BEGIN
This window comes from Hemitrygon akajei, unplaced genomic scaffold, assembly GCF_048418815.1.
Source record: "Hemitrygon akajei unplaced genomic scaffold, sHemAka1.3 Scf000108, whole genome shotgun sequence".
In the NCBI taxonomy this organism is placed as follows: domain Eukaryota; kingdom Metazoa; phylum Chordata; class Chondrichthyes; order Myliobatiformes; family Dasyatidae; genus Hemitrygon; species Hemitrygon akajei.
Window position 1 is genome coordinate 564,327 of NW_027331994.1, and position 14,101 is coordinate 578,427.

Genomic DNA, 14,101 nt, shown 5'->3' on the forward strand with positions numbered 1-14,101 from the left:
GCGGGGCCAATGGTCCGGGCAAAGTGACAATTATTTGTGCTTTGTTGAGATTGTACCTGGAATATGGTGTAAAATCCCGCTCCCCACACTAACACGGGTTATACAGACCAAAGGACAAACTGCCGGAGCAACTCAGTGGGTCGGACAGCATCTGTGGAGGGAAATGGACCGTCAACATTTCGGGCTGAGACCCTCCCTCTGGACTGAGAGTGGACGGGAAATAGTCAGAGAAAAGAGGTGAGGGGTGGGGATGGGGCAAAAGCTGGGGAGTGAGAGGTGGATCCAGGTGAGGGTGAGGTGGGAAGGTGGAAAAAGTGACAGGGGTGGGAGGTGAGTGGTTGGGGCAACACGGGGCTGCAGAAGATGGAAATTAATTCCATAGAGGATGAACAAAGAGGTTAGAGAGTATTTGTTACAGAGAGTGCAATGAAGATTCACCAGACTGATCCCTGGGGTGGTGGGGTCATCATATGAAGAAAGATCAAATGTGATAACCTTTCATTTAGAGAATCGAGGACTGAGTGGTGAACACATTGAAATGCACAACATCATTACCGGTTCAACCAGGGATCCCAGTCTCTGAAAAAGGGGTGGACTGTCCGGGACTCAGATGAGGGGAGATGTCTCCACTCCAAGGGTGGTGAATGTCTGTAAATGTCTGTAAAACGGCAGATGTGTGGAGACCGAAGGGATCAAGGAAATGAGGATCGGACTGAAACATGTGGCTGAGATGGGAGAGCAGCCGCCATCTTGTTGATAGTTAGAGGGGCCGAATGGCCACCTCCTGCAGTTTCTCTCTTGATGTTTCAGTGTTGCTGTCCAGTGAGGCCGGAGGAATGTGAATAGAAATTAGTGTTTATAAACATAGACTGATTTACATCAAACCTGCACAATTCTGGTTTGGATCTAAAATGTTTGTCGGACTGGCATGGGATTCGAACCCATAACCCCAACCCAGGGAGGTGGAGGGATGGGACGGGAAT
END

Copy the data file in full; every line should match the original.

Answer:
This window comes from Hemitrygon akajei, unplaced genomic scaffold, assembly GCF_048418815.1.
Source record: "Hemitrygon akajei unplaced genomic scaffold, sHemAka1.3 Scf000108, whole genome shotgun sequence".
In the NCBI taxonomy this organism is placed as follows: domain Eukaryota; kingdom Metazoa; phylum Chordata; class Chondrichthyes; order Myliobatiformes; family Dasyatidae; genus Hemitrygon; species Hemitrygon akajei.
Window position 1 is genome coordinate 564,327 of NW_027331994.1, and position 14,101 is coordinate 578,427.

Genomic DNA, 14,101 nt, shown 5'->3' on the forward strand with positions numbered 1-14,101 from the left:
GCGGGGCCAATGGTCCGGGCAAAGTGACAATTATTTGTGCTTTGTTGAGATTGTACCTGGAATATGGTGTAAAATCCCGCTCCCCACACTAACACGGGTTATACAGACCAAAGGACAAACTGCCGGAGCAACTCAGTGGGTCGGACAGCATCTGTGGAGGGAAATGGACCGTCAACATTTCGGGCTGAGACCCTCCCTCTGGACTGAGAGTGGACGGGAAATAGTCAGAGAAAAGAGGTGAGGGGTGGGGATGGGGCAAAAGCTGGGGAGTGAGAGGTGGATCCAGGTGAGGGTGAGGTGGGAAGGTGGAAAAAGTGACAGGGGTGGGAGGTGAGTGGTTGGGGCAACACGGGGCTGCAGAAGATGGAAATTAATTCCATAGAGGATGAACAAAGAGGTTAGAGAGTATTTGTTACAGAGAGTGCAATGAAGATTCACCAGACTGATCCCTGGGGTGGTGGGGTCATCATATGAAGAAAGATCAAATGTGATAACCTTTCATTTAGAGAATCGAGGACTGAGTGGTGAACACATTGAAATGCACAACATCATTACCGGTTCAACCAGGGATCCCAGTCTCTGAAAAAGGGGTGGACTGTCCGGGACTCAGATGAGGGGAGATGTCTCCACTCCAAGGGTGGTGAATGTCTGTAAATGTCTGTAAAACGGCAGATGTGTGGAGACCGAAGGGATCAAGGAAATGAGGATCGGACTGAAACATGTGGCTGAGATGGGAGAGCAGCCGCCATCTTGTTGATAGTTAGAGGGGCCGAATGGCCACCTCCTGCAGTTTCTCTCTTGATGTTTCAGTGTTGCTGTCCAGTGAGGCCGGAGGAATGTGAATAGAAATTAGTGTTTATAAACATAGACTGATTTACATCAAACCTGCACAATTCTGGTTTGGATCTAAAATGTTTGTCGGACTGGCATGGGATTCGAACCCATAACCCCAACCCAGGGAGGTGGAGGGATGGGACGGGAAT